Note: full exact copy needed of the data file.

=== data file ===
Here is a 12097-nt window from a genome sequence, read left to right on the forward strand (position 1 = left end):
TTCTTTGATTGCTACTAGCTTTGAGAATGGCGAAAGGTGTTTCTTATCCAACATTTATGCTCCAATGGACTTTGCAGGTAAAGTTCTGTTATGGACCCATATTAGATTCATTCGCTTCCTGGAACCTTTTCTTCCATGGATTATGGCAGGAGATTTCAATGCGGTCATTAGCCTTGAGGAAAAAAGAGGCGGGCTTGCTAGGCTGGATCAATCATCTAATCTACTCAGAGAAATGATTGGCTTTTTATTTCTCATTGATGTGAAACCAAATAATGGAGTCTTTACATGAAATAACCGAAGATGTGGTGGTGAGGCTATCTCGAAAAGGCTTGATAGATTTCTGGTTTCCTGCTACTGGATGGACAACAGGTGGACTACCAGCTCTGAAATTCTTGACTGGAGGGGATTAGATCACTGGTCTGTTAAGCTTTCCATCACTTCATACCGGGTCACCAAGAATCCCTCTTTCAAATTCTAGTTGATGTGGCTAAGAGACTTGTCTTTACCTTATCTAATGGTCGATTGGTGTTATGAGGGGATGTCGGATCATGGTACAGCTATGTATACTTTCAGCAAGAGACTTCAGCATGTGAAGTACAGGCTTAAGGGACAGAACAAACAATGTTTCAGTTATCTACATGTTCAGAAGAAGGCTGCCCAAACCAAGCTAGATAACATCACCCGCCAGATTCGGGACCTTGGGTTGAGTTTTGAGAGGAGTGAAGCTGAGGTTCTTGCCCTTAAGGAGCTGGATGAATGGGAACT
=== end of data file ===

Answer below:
Here is a 12097-nt window from a genome sequence, read left to right on the forward strand (position 1 = left end):
TTCTTTGATTGCTACTAGCTTTGAGAATGGCGAAAGGTGTTTCTTATCCAACATTTATGCTCCAATGGACTTTGCAGGTAAAGTTCTGTTATGGACCCATATTAGATTCATTCGCTTCCTGGAACCTTTTCTTCCATGGATTATGGCAGGAGATTTCAATGCGGTCATTAGCCTTGAGGAAAAAAGAGGCGGGCTTGCTAGGCTGGATCAATCATCTAATCTACTCAGAGAAATGATTGGCTTTTTATTTCTCATTGATGTGAAACCAAATAATGGAGTCTTTACATGAAATAACCGAAGATGTGGTGGTGAGGCTATCTCGAAAAGGCTTGATAGATTTCTGGTTTCCTGCTACTGGATGGACAACAGGTGGACTACCAGCTCTGAAATTCTTGACTGGAGGGGATTAGATCACTGGTCTGTTAAGCTTTCCATCACTTCATACCGGGTCACCAAGAATCCCTCTTTCAAATTCTAGTTGATGTGGCTAAGAGACTTGTCTTTACCTTATCTAATGGTCGATTGGTGTTATGAGGGGATGTCGGATCATGGTACAGCTATGTATACTTTCAGCAAGAGACTTCAGCATGTGAAGTACAGGCTTAAGGGACAGAACAAACAATGTTTCAGTTATCTACATGTTCAGAAGAAGGCTGCCCAAACCAAGCTAGATAACATCACCCGCCAGATTCGGGACCTTGGGTTGAGTTTTGAGAGGAGTGAAGCTGAGGTTCTTGCCCTTAAGGAGCTGGATGAATGGGAACT